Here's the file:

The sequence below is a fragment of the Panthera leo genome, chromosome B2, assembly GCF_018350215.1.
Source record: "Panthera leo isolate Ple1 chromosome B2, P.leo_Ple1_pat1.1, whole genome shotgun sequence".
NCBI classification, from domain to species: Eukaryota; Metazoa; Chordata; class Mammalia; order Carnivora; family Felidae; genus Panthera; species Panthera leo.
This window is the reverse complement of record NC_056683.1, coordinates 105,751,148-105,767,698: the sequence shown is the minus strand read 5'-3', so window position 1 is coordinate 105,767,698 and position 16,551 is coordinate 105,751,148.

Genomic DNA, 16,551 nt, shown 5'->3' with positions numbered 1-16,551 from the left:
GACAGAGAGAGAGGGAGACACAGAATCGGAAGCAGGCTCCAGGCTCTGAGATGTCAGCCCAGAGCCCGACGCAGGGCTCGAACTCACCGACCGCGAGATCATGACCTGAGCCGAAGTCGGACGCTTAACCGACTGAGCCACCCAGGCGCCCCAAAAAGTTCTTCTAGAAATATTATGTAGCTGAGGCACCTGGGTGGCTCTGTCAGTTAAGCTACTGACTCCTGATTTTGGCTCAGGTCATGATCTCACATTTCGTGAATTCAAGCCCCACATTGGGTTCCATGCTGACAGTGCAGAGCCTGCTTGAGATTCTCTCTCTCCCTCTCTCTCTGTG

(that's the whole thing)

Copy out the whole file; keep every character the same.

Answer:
The sequence below is a fragment of the Panthera leo genome, chromosome B2, assembly GCF_018350215.1.
Source record: "Panthera leo isolate Ple1 chromosome B2, P.leo_Ple1_pat1.1, whole genome shotgun sequence".
NCBI classification, from domain to species: Eukaryota; Metazoa; Chordata; class Mammalia; order Carnivora; family Felidae; genus Panthera; species Panthera leo.
This window is the reverse complement of record NC_056683.1, coordinates 105,751,148-105,767,698: the sequence shown is the minus strand read 5'-3', so window position 1 is coordinate 105,767,698 and position 16,551 is coordinate 105,751,148.

Genomic DNA, 16,551 nt, shown 5'->3' with positions numbered 1-16,551 from the left:
GACAGAGAGAGAGGGAGACACAGAATCGGAAGCAGGCTCCAGGCTCTGAGATGTCAGCCCAGAGCCCGACGCAGGGCTCGAACTCACCGACCGCGAGATCATGACCTGAGCCGAAGTCGGACGCTTAACCGACTGAGCCACCCAGGCGCCCCAAAAAGTTCTTCTAGAAATATTATGTAGCTGAGGCACCTGGGTGGCTCTGTCAGTTAAGCTACTGACTCCTGATTTTGGCTCAGGTCATGATCTCACATTTCGTGAATTCAAGCCCCACATTGGGTTCCATGCTGACAGTGCAGAGCCTGCTTGAGATTCTCTCTCTCCCTCTCTCTCTGTG